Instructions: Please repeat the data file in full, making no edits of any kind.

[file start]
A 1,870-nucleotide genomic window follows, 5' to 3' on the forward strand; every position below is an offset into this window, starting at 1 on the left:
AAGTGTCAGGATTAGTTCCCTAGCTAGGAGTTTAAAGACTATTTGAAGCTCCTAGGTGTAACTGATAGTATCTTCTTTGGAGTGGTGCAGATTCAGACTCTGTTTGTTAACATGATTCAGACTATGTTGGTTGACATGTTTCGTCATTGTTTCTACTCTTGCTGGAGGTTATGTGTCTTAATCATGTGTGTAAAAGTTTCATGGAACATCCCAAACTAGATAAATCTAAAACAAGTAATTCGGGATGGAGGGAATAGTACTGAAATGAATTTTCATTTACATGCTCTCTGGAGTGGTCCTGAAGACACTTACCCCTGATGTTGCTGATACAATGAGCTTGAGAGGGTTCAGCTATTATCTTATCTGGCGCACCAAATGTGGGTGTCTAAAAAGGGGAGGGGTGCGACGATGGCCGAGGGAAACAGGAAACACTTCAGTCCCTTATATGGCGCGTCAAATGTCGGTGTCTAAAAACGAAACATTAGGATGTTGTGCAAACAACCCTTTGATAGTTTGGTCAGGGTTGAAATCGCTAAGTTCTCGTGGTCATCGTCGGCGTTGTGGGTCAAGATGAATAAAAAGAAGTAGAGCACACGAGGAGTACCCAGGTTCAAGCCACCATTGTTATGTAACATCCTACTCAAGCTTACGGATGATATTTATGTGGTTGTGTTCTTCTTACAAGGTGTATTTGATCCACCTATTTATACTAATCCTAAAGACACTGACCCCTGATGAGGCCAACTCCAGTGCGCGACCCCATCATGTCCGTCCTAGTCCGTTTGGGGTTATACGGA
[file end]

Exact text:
A 1,870-nucleotide genomic window follows, 5' to 3' on the forward strand; every position below is an offset into this window, starting at 1 on the left:
AAGTGTCAGGATTAGTTCCCTAGCTAGGAGTTTAAAGACTATTTGAAGCTCCTAGGTGTAACTGATAGTATCTTCTTTGGAGTGGTGCAGATTCAGACTCTGTTTGTTAACATGATTCAGACTATGTTGGTTGACATGTTTCGTCATTGTTTCTACTCTTGCTGGAGGTTATGTGTCTTAATCATGTGTGTAAAAGTTTCATGGAACATCCCAAACTAGATAAATCTAAAACAAGTAATTCGGGATGGAGGGAATAGTACTGAAATGAATTTTCATTTACATGCTCTCTGGAGTGGTCCTGAAGACACTTACCCCTGATGTTGCTGATACAATGAGCTTGAGAGGGTTCAGCTATTATCTTATCTGGCGCACCAAATGTGGGTGTCTAAAAAGGGGAGGGGTGCGACGATGGCCGAGGGAAACAGGAAACACTTCAGTCCCTTATATGGCGCGTCAAATGTCGGTGTCTAAAAACGAAACATTAGGATGTTGTGCAAACAACCCTTTGATAGTTTGGTCAGGGTTGAAATCGCTAAGTTCTCGTGGTCATCGTCGGCGTTGTGGGTCAAGATGAATAAAAAGAAGTAGAGCACACGAGGAGTACCCAGGTTCAAGCCACCATTGTTATGTAACATCCTACTCAAGCTTACGGATGATATTTATGTGGTTGTGTTCTTCTTACAAGGTGTATTTGATCCACCTATTTATACTAATCCTAAAGACACTGACCCCTGATGAGGCCAACTCCAGTGCGCGACCCCATCATGTCCGTCCTAGTCCGTTTGGGGTTATACGGA